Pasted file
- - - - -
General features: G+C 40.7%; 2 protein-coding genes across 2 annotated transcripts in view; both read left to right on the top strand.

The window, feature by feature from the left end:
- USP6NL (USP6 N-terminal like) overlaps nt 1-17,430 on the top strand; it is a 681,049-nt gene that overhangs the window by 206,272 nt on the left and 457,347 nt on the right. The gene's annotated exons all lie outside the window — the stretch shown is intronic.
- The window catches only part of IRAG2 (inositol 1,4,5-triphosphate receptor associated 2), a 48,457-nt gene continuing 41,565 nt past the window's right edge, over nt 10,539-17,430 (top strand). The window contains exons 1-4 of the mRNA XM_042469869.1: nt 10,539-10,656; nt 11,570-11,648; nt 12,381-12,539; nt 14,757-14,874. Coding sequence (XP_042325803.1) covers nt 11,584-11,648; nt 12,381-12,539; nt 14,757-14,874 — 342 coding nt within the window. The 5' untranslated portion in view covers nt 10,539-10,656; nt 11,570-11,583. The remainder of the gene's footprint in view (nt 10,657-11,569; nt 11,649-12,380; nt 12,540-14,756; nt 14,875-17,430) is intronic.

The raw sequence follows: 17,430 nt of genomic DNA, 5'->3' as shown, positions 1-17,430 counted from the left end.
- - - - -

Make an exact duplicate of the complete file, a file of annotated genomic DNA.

General features: G+C 40.7%; 2 protein-coding genes across 2 annotated transcripts in view; both read left to right on the top strand.

The window, feature by feature from the left end:
- USP6NL (USP6 N-terminal like) overlaps nt 1-17,430 on the top strand; it is a 681,049-nt gene that overhangs the window by 206,272 nt on the left and 457,347 nt on the right. The gene's annotated exons all lie outside the window — the stretch shown is intronic.
- The window catches only part of IRAG2 (inositol 1,4,5-triphosphate receptor associated 2), a 48,457-nt gene continuing 41,565 nt past the window's right edge, over nt 10,539-17,430 (top strand). The window contains exons 1-4 of the mRNA XM_042469869.1: nt 10,539-10,656; nt 11,570-11,648; nt 12,381-12,539; nt 14,757-14,874. Coding sequence (XP_042325803.1) covers nt 11,584-11,648; nt 12,381-12,539; nt 14,757-14,874 — 342 coding nt within the window. The 5' untranslated portion in view covers nt 10,539-10,656; nt 11,570-11,583. The remainder of the gene's footprint in view (nt 10,657-11,569; nt 11,649-12,380; nt 12,540-14,756; nt 14,875-17,430) is intronic.

The raw sequence follows: 17,430 nt of genomic DNA, 5'->3' as shown, positions 1-17,430 counted from the left end.